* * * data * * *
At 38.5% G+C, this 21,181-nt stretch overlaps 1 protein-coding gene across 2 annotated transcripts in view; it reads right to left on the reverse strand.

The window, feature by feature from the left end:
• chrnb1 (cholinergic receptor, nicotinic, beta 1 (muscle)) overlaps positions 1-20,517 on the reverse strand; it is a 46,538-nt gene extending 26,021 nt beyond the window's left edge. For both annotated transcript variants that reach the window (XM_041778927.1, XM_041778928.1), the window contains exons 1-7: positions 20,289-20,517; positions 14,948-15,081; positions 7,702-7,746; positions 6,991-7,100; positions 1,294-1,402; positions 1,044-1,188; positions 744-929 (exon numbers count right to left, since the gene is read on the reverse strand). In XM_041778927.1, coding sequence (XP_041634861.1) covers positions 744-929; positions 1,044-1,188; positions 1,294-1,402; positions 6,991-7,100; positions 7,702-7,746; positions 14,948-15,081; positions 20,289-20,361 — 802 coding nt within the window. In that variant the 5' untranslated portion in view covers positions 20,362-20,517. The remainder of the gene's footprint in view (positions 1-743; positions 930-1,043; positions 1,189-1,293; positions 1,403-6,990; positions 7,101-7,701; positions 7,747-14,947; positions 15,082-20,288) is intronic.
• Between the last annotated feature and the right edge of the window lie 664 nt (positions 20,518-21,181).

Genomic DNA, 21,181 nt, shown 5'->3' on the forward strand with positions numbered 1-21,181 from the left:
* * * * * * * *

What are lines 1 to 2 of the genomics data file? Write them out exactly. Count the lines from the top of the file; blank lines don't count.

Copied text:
At 38.5% G+C, this 21,181-nt stretch overlaps 1 protein-coding gene across 2 annotated transcripts in view; it reads right to left on the reverse strand.

The window, feature by feature from the left end: